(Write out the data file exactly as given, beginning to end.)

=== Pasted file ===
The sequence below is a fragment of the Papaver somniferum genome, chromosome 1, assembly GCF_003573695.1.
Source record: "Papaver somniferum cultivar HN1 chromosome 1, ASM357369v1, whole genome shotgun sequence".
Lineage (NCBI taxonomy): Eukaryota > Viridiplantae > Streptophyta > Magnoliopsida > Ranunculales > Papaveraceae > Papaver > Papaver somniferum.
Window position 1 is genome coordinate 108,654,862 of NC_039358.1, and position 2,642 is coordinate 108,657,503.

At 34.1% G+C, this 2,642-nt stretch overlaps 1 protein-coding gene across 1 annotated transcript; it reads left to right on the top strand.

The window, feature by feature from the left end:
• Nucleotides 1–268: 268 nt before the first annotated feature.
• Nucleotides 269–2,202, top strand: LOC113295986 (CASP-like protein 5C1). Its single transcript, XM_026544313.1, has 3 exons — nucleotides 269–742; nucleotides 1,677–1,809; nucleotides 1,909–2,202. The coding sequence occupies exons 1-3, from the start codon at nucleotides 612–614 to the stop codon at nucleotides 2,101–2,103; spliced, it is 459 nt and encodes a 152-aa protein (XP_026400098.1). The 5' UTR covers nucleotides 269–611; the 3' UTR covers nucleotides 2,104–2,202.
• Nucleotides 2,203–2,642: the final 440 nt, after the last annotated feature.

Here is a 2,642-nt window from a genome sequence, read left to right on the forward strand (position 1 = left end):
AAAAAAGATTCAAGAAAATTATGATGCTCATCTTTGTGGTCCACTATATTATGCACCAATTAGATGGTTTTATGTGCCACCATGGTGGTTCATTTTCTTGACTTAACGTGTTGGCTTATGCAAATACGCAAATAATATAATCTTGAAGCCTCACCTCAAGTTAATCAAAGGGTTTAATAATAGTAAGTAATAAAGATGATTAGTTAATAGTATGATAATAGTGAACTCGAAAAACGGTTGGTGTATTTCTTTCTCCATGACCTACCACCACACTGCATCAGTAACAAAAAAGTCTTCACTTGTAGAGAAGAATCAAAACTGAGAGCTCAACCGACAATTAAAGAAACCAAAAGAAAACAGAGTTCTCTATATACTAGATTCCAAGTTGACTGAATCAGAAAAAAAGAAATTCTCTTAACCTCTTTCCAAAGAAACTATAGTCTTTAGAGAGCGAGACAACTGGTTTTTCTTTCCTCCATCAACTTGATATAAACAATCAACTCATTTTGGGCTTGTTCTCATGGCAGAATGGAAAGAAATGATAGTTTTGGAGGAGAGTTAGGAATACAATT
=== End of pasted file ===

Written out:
The sequence below is a fragment of the Papaver somniferum genome, chromosome 1, assembly GCF_003573695.1.
Source record: "Papaver somniferum cultivar HN1 chromosome 1, ASM357369v1, whole genome shotgun sequence".
Lineage (NCBI taxonomy): Eukaryota > Viridiplantae > Streptophyta > Magnoliopsida > Ranunculales > Papaveraceae > Papaver > Papaver somniferum.
Window position 1 is genome coordinate 108,654,862 of NC_039358.1, and position 2,642 is coordinate 108,657,503.

At 34.1% G+C, this 2,642-nt stretch overlaps 1 protein-coding gene across 1 annotated transcript; it reads left to right on the top strand.

The window, feature by feature from the left end:
• Nucleotides 1–268: 268 nt before the first annotated feature.
• Nucleotides 269–2,202, top strand: LOC113295986 (CASP-like protein 5C1). Its single transcript, XM_026544313.1, has 3 exons — nucleotides 269–742; nucleotides 1,677–1,809; nucleotides 1,909–2,202. The coding sequence occupies exons 1-3, from the start codon at nucleotides 612–614 to the stop codon at nucleotides 2,101–2,103; spliced, it is 459 nt and encodes a 152-aa protein (XP_026400098.1). The 5' UTR covers nucleotides 269–611; the 3' UTR covers nucleotides 2,104–2,202.
• Nucleotides 2,203–2,642: the final 440 nt, after the last annotated feature.

Here is a 2,642-nt window from a genome sequence, read left to right on the forward strand (position 1 = left end):
AAAAAAGATTCAAGAAAATTATGATGCTCATCTTTGTGGTCCACTATATTATGCACCAATTAGATGGTTTTATGTGCCACCATGGTGGTTCATTTTCTTGACTTAACGTGTTGGCTTATGCAAATACGCAAATAATATAATCTTGAAGCCTCACCTCAAGTTAATCAAAGGGTTTAATAATAGTAAGTAATAAAGATGATTAGTTAATAGTATGATAATAGTGAACTCGAAAAACGGTTGGTGTATTTCTTTCTCCATGACCTACCACCACACTGCATCAGTAACAAAAAAGTCTTCACTTGTAGAGAAGAATCAAAACTGAGAGCTCAACCGACAATTAAAGAAACCAAAAGAAAACAGAGTTCTCTATATACTAGATTCCAAGTTGACTGAATCAGAAAAAAAGAAATTCTCTTAACCTCTTTCCAAAGAAACTATAGTCTTTAGAGAGCGAGACAACTGGTTTTTCTTTCCTCCATCAACTTGATATAAACAATCAACTCATTTTGGGCTTGTTCTCATGGCAGAATGGAAAGAAATGATAGTTTTGGAGGAGAGTTAGGAATACAATT